INTERNATIONAL HUMAN RIGHTS DAY 2016: AFRICAN DEMOCRACY FORUM STATEMENT

INTERNATIONAL HUMAN RIGHTS DAY 2016: AFRICAN DEMOCRACY FORUM STATEMENT

INTERNATIONAL HUMAN RIGHTS DAY 2016: AFRICAN DEMOCRACY FORUM STATEMENT

December 10th each year marks the Human Rights Day in commemoration of the adoption of the Universal Declaration of Human Rights by the United Nations General Assembly in 1948. The African Democracy Forum (ADF) joins the world in commemorating this historically significant date with special focus on this year’s theme: STAND UP FOR SOMEONE’S RIGHTS TODAY.

Human rights are an inherent and inalienable component of each human beings existence in as much as they do not infringe upon the rights of others. Bearing this in mind, people who are living in societies where their rights and freedoms are curtailed in any way are grossly violated as their very humanity is threatened. For a person to live and live freely to his/her full potential, it is important that their human rights are upheld and respected.

The narrative on the upholding and promotion of Human Rights in the world is both worrying and an eye-opener on the path that lies ahead. Amnesty International, in its annual 2015/2016 report, stated that more than 122 states tortured or otherwise ill-treated people; 30 or more illegally forced refugees to return to countries where they would be in danger and at least 19 countries had cases of war crimes or other violations of the “laws of war” committed by governments or armed groups.

The Freedom House 2016 report ‘Anxious Dictators, Wavering Democracies: Global Freedom under Pressure’ also highlights the overlapping crises that fueled xenophobic sentiment in democratic countries, undermined the economies of states dependent on the sale of natural resources and led authoritarian regimes to crack down harder on dissent which contributed to the 10th consecutive year of decline in global freedom.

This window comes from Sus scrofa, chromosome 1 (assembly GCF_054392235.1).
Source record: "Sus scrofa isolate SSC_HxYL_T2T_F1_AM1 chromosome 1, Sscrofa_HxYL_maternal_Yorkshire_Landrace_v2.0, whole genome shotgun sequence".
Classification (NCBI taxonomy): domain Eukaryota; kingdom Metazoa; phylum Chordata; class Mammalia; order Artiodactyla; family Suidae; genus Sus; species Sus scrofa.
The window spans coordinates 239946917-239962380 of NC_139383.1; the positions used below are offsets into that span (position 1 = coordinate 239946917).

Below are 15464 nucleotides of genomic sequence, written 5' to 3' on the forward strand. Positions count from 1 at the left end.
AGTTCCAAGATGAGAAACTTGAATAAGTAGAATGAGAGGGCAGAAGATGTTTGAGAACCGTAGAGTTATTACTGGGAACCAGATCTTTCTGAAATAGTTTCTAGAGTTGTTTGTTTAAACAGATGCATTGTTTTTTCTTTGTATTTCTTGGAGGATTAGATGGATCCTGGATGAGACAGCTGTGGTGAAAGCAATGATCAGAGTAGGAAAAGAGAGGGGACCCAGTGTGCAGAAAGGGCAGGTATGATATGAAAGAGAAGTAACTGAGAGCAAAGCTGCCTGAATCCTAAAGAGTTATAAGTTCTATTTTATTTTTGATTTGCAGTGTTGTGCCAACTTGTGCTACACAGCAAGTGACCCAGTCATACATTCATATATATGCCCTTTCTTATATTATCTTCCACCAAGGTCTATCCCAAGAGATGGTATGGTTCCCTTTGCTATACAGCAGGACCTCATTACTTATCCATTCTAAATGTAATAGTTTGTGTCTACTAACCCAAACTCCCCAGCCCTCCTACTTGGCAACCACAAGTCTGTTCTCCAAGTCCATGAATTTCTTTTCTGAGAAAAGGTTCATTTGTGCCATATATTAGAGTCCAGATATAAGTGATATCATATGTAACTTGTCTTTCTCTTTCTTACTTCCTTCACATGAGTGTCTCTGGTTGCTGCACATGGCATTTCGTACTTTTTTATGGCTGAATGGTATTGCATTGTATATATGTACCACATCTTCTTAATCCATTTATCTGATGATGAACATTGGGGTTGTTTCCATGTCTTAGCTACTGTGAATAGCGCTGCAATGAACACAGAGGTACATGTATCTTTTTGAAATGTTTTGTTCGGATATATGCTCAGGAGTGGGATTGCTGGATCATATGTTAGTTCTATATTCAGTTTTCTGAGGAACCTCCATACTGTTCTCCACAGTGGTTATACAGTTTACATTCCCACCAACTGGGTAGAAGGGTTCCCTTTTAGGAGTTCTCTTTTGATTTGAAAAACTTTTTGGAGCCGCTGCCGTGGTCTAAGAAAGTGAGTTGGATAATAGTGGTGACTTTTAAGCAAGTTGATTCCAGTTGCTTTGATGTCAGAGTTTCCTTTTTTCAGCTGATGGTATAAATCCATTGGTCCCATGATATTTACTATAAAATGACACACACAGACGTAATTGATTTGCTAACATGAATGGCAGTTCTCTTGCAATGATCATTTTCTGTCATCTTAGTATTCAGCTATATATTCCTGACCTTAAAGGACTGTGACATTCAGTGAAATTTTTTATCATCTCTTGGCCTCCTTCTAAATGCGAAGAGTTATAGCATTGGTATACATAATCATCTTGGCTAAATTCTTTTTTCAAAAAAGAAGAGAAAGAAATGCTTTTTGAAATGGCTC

In the African continent, cases of Human Rights violations have been rampant and seemingly on the rise. There have been several reported cases of enforced disappearances, abduction and torture in Zimbabwe with the whereabouts of activists such as Itai Dzamara still unknown and many tortured/injected with unknown substances. Thearbitrary arrests of protesting citizens, which stands at 11,000 according to government released records, in Ethiopia has also been categorized as politically motivated attempts to silence citizens who are campaigning for and defending their rights.

There has also been an increase of human rights violations linked to electioneering periods in the before, during and after phases as discussed further in our article:‘Human Rights Violations and the Correlation to Elections in Africa’ http://www.africademocracyforum.org/2016/09/27/human-rights-violations-and-the-correlation-to-elections-in-africa/. These include banning or violent interruption of opposition rallies, excessive use of force by security agents and banning of airing of opposition related content by media outlets.

It has not all been gloom and doom as several gains have been made and commendable steps taken to promote human rights in the region. These are in terms of laws such as the East African Legislative Assembly Anti-Trafficking in Persons Bill aimed at protecting the citizens of the region from human trafficking cartels. 26 hostages, 21 abducted school girls and 10 activistswere released/ rescued in Somalia, Nigeria and Mauritania respectively. One of Sudan’s largest rebel groups, the Sudan People’s Liberation Movement-North (SPLM-N) also signed an accord with the United Nations to end the use of child soldiers in the war between the Sudanese army and rebels in the southern regions.

The gains and challenges that exist in the scope of Human Rights in Africa are a self-evident demonstration that the work that lies ahead, though not easy, isachievable. The task of ensuring that human rights are upheld and promoted across the continent,however, cannot be left to national institutions and non-governmental organisations alone. Each one of us has a responsibility to ensure that the exercising of our rights and freedoms does not infringe on the rights and freedoms of others within our societies. We must also be keen to speak up when the rights of others are violated and take measures to ensure that the violations are stopped and prevented from reoccurring. As Martin Luther King once said, “Injustice anywhere, is a threat to justice everywhere.” Let us all, then, live this year’s theme and STAND UP FOR SOMEONE’S RIGHTS TODAY!

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